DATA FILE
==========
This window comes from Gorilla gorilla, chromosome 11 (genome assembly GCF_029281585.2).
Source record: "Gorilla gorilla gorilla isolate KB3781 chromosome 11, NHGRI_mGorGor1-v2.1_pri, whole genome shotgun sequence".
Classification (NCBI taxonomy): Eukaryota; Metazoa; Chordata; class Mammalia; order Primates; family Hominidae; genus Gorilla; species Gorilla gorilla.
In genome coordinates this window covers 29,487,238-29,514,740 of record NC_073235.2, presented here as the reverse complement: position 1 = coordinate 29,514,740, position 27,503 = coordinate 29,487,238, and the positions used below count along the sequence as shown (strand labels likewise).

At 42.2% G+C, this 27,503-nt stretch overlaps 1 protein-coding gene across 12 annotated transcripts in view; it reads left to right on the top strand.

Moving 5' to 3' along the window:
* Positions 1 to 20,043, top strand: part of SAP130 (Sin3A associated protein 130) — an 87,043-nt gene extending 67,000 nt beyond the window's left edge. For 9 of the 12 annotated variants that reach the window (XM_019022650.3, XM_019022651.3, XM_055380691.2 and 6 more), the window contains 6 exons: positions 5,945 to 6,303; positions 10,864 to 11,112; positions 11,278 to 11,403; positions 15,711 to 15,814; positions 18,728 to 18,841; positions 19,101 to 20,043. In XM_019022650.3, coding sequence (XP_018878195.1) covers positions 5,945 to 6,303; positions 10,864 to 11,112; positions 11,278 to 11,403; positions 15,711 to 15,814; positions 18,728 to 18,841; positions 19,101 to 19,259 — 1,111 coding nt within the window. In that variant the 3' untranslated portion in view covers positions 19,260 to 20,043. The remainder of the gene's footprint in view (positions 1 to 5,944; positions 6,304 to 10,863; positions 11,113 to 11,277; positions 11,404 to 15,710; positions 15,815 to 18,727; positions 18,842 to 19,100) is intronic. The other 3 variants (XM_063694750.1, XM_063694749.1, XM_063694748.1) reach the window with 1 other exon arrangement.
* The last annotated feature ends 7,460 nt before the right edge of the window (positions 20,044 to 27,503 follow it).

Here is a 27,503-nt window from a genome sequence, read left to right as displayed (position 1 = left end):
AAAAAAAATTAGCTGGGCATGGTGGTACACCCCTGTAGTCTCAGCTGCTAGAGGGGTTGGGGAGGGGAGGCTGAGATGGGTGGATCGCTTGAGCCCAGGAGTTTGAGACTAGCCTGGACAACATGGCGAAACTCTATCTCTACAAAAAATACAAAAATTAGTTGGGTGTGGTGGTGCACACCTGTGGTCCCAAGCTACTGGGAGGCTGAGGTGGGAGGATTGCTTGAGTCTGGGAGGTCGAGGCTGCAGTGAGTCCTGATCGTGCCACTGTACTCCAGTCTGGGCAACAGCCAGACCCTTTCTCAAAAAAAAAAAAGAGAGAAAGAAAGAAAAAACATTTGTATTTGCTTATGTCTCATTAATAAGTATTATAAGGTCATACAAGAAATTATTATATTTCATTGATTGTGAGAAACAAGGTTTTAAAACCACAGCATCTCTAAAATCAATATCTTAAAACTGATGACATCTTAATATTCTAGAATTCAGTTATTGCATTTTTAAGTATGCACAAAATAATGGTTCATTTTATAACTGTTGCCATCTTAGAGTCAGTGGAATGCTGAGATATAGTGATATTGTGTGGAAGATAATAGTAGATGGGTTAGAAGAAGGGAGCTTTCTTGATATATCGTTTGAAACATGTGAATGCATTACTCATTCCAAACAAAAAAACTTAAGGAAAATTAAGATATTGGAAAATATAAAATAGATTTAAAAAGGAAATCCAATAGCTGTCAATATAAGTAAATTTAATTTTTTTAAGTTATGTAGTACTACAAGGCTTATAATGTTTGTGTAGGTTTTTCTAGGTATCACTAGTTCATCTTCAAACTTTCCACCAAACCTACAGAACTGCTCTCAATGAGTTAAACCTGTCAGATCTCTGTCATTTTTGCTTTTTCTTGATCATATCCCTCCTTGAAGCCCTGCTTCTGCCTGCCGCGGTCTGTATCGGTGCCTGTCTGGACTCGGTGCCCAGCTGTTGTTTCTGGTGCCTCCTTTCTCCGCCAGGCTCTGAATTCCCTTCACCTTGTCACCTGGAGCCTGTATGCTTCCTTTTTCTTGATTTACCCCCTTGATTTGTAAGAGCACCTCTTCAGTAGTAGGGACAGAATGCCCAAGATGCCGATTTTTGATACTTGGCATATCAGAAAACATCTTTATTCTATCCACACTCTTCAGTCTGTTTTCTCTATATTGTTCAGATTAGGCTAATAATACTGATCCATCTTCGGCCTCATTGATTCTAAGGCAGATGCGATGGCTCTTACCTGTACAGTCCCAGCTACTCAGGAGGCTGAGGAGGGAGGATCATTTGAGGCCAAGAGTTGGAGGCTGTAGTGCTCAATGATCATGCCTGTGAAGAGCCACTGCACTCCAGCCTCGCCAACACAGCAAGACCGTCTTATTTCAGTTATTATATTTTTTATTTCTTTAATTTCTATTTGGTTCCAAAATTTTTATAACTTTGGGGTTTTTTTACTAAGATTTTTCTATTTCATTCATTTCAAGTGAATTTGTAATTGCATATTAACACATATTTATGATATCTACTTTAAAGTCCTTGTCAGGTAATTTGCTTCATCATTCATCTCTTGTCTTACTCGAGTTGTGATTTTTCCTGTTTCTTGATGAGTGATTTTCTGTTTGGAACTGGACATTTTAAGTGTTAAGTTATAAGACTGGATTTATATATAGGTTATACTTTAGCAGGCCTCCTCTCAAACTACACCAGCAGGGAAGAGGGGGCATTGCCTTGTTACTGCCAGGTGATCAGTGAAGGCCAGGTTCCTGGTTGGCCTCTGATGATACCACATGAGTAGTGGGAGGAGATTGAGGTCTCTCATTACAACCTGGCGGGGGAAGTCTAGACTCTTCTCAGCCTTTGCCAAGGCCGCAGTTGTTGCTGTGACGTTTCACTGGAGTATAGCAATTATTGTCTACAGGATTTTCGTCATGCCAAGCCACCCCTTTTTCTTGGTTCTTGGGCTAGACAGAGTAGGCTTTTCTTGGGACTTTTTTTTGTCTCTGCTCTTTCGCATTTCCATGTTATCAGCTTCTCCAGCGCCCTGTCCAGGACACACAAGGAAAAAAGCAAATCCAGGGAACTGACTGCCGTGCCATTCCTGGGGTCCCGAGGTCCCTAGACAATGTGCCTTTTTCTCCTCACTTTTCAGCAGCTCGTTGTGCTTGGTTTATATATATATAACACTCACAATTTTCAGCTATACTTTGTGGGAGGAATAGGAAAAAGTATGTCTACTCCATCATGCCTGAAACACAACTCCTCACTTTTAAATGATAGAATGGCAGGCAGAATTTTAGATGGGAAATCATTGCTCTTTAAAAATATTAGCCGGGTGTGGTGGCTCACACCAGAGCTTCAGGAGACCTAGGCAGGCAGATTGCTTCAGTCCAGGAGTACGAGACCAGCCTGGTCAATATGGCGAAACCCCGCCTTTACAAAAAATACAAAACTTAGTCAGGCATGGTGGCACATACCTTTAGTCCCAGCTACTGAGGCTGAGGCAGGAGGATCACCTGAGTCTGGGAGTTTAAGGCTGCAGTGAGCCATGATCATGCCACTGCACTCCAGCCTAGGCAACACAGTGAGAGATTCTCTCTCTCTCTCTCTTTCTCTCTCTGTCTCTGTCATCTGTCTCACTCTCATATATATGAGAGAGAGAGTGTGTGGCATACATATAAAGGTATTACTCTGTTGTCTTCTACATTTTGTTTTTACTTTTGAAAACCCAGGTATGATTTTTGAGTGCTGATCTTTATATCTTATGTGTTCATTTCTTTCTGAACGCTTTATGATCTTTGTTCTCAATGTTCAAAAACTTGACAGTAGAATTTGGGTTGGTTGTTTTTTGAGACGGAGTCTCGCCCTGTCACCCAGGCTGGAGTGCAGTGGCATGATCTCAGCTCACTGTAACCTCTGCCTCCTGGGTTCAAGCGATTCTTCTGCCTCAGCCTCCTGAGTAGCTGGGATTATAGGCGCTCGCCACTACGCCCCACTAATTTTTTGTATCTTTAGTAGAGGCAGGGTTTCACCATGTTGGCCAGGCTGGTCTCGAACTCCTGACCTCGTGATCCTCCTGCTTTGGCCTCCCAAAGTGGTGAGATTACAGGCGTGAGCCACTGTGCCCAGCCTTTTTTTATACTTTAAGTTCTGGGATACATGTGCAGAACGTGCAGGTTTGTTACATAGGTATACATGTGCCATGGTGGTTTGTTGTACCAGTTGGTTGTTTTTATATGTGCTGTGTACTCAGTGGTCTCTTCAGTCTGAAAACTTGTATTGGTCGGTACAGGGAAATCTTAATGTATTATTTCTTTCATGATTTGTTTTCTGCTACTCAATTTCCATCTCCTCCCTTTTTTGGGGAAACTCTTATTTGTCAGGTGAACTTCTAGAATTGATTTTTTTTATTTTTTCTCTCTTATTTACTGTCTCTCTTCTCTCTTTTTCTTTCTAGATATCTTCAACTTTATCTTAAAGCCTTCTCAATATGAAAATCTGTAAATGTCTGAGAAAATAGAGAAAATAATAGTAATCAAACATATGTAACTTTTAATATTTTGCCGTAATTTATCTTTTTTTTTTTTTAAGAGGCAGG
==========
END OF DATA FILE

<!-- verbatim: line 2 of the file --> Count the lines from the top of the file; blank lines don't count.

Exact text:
Source record: "Gorilla gorilla gorilla isolate KB3781 chromosome 11, NHGRI_mGorGor1-v2.1_pri, whole genome shotgun sequence".